Internet at last

6:21 PM Harts for Africa 0 Comments

Finally we have internet at home. We arranged for the local phone company to connect the internet to our home. The people I dealt with were friendly and helpful, I felt like we made new friends. Over the course of the next 2 weeks I saw these friends 9 times and Kim saw them 3 times as we visited to sort out why we were still without a connection we were told it takes 4 days. If you don’t keep on visiting you go to the bottom of the pile. It turns out thieves had stolen a section of phone line in the street which needed to be replaced. Copper is worth quite a bit of money. We saw a news article where police caught people with a car boot full of wire stolen to be sold as scrap.

Independence Day

6:10 PM Harts for Africa 0 Comments

On the Day of Independence public holiday the loud music in our neighbourhood started at 6am. We had 3 houses competing for the right to entertain the area, he with the loudest volume wins. It took about an hour for two people to give up and declare the last music blaring the winner. Thomas got out of bed and asked if it was church day, as every Sunday we have a musicathon where our neighbours play their music at the optimum volume. That means turn it up until the speakers start to distort then turn it up a bit more. Sometimes a Sunday blackout brings a welcomed peace and quite. We expected that the music will stop at around 3am alas 6am it stopped. I have a gift of being able to sleep though anything. So don’t mind at night but during the day hearing myself think has proved a challenge.

Independence Day falls on the 25 June for Mozambique. It is always greeted with celebrations, especially in the capital of Maputo. The day starts off with an address by the president, choirs and performances of traditional dances. The festivities climax with a huge concert in the national stadium featuring big names in contemporary Mozambiquan music.

Aids in Africa News Article

6:08 PM Harts for Africa 0 Comments


AIDS epidemic a disaster - Red Cross
From correspondents in Geneva
June 26, 2008 01:52pm
Article from: Agence France-Presse
THE AIDS epidemic in southern Africa is so severe it should be classed as a disaster comparable to floods or famine, a new Red Cross study says.
In its annual World Disasters Report, the International Federation of the Red Cross and Red Crescent Societies (IFRC) said today that there was "no doubt" that HIV/AIDS matches the United Nations definition of a disaster.
The UN's Office for the Coordination of Humanitarian Affairs classes a disaster as a "serious disruption of the functioning of a society, causing widespread human, material or environmental losses which exceed the ability of a society to cope using only its own resources".
The IFRC said such a situation exists in sub-Saharan Africa, which is home to about two-thirds of the world's HIV-positive cases.
At least one person in 10 is living with HIV in nations such as South Africa, Zimbabwe, Botswana, Lesotho, Malawi, Mozambique, Namibia, Swaziland and Zambia, the report said.

Speaking through the third person.

4:00 PM Harts for Africa 0 Comments


We travelled a short distance to lead a Pastor training seminar. A good number of Pastors and leaders attended. There is a time for questions and answers each day and the typical question of how many wives should a Pastor have is often asked. This is never raised in Australia but different cultures have different problems. Mozambique is a culture where the third person is used instead of going to the person involved you go to a mutual friend who in turn takes the issue to the first person. As Aussies we have to be aware that we seem very rude or angry by approaching somebody directly. In Australia it is considered using a third person is a form of gossip but in Africa it is the culturally correct thing to do.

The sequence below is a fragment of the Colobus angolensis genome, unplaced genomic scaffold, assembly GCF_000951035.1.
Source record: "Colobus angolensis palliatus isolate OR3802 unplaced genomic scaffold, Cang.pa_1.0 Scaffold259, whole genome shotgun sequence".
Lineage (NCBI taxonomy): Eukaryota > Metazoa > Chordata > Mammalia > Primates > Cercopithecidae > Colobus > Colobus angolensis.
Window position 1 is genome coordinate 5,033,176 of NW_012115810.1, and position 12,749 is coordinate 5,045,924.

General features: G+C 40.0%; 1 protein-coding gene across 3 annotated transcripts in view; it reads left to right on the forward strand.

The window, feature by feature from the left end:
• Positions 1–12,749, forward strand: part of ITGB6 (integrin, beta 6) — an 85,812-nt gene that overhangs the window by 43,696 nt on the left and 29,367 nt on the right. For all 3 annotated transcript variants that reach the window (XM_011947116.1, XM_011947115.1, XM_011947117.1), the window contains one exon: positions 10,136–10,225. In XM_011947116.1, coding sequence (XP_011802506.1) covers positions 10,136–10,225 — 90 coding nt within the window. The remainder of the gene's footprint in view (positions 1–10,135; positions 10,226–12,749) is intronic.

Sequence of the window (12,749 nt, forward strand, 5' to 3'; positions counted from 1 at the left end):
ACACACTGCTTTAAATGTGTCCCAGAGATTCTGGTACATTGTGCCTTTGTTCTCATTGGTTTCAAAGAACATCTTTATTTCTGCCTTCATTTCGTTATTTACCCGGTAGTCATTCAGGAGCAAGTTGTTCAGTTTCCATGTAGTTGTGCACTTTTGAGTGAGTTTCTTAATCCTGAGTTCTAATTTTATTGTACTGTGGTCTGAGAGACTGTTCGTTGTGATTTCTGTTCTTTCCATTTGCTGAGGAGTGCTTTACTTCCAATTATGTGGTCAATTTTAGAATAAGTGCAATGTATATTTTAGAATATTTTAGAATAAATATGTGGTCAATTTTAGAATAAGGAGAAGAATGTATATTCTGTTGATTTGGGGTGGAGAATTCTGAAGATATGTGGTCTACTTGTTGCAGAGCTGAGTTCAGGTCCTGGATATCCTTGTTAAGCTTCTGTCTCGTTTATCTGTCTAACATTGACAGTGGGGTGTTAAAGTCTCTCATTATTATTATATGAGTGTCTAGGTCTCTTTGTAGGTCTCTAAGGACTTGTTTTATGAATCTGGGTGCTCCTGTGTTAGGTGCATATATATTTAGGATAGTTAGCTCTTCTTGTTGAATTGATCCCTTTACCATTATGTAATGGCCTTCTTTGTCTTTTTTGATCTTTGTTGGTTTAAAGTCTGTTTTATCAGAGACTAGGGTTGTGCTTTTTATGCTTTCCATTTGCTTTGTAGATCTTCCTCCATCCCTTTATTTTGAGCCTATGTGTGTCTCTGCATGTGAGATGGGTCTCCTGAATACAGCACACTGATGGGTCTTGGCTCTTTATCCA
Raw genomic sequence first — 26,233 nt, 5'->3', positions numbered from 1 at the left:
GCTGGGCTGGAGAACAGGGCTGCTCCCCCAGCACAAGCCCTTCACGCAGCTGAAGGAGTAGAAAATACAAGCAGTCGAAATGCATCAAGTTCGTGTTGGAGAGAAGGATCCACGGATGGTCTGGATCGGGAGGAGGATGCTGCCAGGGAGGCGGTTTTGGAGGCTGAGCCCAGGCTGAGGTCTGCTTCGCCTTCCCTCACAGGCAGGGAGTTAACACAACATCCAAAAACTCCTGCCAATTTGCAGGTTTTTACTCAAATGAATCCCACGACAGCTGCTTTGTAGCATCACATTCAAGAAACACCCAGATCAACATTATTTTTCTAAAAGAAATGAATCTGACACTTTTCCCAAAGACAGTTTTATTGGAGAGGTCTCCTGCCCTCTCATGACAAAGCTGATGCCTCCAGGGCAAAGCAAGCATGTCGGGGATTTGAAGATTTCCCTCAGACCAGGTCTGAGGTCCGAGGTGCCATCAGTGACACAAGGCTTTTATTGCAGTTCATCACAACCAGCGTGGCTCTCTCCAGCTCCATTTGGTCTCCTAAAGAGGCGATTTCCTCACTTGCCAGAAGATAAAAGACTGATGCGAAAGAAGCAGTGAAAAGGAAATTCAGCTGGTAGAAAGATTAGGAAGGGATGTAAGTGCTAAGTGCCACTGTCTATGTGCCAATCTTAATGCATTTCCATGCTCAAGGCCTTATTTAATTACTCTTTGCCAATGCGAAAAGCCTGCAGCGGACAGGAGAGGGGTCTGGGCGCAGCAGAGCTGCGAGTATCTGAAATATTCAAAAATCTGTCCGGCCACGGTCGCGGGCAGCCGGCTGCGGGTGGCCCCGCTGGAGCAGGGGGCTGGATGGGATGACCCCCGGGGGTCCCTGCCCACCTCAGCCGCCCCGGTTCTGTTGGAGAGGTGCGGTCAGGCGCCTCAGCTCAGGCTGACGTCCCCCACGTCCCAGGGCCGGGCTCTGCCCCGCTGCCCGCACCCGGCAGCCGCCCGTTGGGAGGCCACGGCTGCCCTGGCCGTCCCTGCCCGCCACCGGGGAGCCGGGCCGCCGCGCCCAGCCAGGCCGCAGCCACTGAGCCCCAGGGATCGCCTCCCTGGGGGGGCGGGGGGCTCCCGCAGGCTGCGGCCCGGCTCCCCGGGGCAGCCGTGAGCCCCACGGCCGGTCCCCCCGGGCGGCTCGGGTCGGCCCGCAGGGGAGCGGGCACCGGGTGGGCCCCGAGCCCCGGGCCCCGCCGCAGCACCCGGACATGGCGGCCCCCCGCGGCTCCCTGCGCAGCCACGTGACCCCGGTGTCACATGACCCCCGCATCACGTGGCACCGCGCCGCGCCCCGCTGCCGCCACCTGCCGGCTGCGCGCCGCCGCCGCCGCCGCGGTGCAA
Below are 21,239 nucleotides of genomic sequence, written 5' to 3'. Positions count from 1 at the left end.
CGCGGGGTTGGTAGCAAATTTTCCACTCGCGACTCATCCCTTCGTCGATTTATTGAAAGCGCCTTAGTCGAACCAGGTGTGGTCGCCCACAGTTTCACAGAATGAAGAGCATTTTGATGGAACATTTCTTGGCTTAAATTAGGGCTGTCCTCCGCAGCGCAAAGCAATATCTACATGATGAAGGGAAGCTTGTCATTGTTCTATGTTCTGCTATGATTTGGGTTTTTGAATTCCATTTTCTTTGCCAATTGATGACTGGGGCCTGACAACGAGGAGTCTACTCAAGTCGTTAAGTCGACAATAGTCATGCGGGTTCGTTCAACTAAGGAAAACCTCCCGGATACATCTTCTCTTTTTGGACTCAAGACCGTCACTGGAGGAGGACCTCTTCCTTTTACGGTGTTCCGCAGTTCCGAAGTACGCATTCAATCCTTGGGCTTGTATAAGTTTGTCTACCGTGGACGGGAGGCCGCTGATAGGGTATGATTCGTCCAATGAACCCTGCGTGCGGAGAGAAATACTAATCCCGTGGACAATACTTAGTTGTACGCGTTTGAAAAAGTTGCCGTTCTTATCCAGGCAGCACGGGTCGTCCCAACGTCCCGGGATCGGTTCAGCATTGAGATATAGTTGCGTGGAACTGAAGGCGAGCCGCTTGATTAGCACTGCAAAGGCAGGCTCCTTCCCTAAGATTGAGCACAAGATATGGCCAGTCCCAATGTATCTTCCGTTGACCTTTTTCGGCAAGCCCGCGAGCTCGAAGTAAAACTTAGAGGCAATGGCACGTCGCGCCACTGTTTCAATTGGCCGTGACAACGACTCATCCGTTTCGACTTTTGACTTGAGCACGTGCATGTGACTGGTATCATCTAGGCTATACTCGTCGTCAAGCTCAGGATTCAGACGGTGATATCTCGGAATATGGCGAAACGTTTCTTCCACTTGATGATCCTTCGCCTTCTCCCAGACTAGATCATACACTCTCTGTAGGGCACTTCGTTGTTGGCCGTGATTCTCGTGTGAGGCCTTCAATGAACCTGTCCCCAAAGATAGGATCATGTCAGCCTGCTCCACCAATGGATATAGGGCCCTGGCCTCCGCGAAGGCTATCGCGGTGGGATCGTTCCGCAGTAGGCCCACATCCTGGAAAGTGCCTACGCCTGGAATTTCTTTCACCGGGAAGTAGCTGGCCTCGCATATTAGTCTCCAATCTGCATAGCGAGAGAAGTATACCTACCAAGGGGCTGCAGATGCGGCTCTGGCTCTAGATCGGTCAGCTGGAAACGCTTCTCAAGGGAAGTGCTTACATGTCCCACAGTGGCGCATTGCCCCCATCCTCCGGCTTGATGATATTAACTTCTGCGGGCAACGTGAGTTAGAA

Church community project

3:53 PM Harts for Africa 0 Comments

On Saturday we met with a Pastor to talk about a programme he wants to start with local orphans. We are glad to see a local Pastor get hold of reaching his community through acts of love and caring for those who are without hope.
This church has identified 68 orphans in there local community and many of them were at the project launch, were the Pastor shared with the community his hope of providing training for these children. The zone chief was present to hear the plans. My hope and prayer is that this project will get off the ground and become successful as this church has influence with many other churches. Please pray for God to guide this Pastor as he seeks the best way to help these underprivileged kids.

Home sweet home

3:52 PM Harts for Africa 0 Comments

We have been blessed to find a home of our own quickly. One of our Mozambican friends had found this home for us and it was just what we hoped for. We move in this week. Yes it has running water and electricity (most of the time). Praise God!!The motor bike is still going well. It started easy and I was able to ride it to buy fresh petrol without trouble. The next day it started first kick. I have been able to get out and about but Kim and the kids are a less mobile until we are able to get a car.

South Africa stay

3:51 PM Harts for Africa 0 Comments

We arrived in Jo’burg and were met by relations of Aussie friends. We stayed with this family until our paperwork was organised at the Mozambique High Commission allowing us to enter Mozambique on the correct visa. Kevin and Sue were great hosts, we felt comfortable and blessed to stay with them. Thanks. A bonus for us was we were able to recover from our tummy bug whilst there.
Arriving in Beira Mozambique on the 20th was a relief to finally be back. We were met at the airport by friends. The place we are staying at has no running water which is a real back home feeling. We have had our first power cut, now we feel at home.